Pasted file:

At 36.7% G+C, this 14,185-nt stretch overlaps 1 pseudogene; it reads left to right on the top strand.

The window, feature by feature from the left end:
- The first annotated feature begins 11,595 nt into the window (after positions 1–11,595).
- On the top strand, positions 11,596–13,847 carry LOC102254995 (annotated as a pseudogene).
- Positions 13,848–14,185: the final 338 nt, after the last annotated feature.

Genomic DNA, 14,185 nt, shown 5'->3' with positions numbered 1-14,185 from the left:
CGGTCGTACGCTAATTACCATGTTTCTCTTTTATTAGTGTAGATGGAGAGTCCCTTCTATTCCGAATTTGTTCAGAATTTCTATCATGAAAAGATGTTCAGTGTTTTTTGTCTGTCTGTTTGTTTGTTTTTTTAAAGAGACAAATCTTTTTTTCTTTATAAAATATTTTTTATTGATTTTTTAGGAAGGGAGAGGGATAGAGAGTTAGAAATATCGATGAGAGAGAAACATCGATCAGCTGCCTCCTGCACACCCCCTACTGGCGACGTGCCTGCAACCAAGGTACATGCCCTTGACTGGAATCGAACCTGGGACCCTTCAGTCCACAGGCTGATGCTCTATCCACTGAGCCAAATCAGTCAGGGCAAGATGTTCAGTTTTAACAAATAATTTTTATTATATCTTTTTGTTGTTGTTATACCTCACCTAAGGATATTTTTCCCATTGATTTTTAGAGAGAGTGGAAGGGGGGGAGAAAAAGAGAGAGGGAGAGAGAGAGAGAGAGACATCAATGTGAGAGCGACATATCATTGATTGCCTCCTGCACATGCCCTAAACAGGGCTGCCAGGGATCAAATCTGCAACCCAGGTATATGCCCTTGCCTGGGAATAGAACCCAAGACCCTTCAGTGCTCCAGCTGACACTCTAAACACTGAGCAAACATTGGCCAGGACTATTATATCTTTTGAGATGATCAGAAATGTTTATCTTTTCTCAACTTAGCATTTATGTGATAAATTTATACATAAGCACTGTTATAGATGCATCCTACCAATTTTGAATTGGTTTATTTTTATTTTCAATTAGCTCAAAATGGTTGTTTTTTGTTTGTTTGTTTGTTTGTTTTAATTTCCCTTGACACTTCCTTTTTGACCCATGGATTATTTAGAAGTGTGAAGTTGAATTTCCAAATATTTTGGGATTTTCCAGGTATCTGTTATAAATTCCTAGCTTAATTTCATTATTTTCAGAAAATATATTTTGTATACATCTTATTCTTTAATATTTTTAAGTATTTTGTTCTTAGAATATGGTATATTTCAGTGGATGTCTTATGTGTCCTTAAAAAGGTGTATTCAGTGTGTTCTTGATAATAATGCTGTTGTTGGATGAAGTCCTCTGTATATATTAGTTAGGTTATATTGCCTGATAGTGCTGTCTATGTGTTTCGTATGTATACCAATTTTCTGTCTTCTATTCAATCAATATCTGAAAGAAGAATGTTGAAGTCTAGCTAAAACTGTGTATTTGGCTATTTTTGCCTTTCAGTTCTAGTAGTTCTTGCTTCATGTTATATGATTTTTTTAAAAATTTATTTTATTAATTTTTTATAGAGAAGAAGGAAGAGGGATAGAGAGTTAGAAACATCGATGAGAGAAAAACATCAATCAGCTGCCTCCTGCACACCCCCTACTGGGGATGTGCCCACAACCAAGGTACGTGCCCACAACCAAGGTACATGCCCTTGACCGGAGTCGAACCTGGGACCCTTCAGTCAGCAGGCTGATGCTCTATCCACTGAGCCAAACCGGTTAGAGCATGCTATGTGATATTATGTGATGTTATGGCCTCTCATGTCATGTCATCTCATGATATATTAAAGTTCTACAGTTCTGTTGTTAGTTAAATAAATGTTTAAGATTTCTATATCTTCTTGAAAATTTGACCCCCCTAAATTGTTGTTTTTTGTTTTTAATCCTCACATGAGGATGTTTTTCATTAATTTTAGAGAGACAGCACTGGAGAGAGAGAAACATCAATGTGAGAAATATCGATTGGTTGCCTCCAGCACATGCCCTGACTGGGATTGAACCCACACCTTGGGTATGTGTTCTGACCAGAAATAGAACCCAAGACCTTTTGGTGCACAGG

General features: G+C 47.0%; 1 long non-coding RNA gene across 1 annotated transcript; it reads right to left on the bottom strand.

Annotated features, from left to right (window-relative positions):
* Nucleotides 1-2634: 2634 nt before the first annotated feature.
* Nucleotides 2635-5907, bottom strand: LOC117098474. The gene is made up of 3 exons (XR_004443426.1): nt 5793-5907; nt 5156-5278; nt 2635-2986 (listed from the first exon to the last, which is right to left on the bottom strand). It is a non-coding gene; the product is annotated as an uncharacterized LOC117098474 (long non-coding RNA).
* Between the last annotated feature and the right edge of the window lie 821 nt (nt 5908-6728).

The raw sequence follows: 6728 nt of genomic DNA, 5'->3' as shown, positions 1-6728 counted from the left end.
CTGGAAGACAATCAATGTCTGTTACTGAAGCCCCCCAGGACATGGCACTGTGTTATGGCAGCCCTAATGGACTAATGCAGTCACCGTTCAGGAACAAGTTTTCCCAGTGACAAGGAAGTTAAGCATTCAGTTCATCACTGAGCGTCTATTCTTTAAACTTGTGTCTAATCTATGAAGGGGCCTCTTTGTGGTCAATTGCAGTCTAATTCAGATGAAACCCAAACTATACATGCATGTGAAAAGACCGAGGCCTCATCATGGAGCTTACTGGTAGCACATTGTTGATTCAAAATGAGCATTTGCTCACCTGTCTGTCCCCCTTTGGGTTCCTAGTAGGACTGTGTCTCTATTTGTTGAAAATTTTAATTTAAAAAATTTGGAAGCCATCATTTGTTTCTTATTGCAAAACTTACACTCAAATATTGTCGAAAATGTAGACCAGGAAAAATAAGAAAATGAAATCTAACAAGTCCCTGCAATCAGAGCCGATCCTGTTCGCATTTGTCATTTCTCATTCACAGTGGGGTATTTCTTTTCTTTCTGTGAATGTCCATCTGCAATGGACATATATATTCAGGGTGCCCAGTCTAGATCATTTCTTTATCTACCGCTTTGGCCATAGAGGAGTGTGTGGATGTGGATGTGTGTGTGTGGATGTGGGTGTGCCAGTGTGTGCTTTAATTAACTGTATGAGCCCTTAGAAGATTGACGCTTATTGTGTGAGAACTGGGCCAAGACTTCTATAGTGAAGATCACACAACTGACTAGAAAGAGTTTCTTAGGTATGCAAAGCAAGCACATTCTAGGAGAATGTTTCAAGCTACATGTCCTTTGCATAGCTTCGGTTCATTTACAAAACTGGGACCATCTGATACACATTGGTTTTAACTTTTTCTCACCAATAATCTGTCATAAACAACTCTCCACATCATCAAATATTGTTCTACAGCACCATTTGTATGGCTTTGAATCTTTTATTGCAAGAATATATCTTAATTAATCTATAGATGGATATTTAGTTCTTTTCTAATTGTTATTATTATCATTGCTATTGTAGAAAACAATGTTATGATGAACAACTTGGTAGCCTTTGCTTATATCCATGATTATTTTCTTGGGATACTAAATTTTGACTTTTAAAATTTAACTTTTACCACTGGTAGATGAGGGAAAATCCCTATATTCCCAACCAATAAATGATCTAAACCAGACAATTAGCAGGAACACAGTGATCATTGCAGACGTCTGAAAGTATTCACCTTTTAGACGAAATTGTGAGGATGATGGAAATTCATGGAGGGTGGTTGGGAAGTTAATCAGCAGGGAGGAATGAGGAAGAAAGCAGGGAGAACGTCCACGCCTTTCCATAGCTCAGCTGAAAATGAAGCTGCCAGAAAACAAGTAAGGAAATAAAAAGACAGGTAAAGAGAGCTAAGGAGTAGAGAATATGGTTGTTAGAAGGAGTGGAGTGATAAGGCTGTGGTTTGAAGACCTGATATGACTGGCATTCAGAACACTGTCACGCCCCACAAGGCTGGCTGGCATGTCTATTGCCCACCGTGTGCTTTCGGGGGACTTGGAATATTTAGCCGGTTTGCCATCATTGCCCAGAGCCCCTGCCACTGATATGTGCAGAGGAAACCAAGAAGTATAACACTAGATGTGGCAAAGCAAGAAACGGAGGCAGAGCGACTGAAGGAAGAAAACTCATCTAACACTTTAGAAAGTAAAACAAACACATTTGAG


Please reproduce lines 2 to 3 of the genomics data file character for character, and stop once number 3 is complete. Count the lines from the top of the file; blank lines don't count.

The window, feature by feature from the left end:
- The first annotated feature begins 11,595 nt into the window (after positions 1–11,595).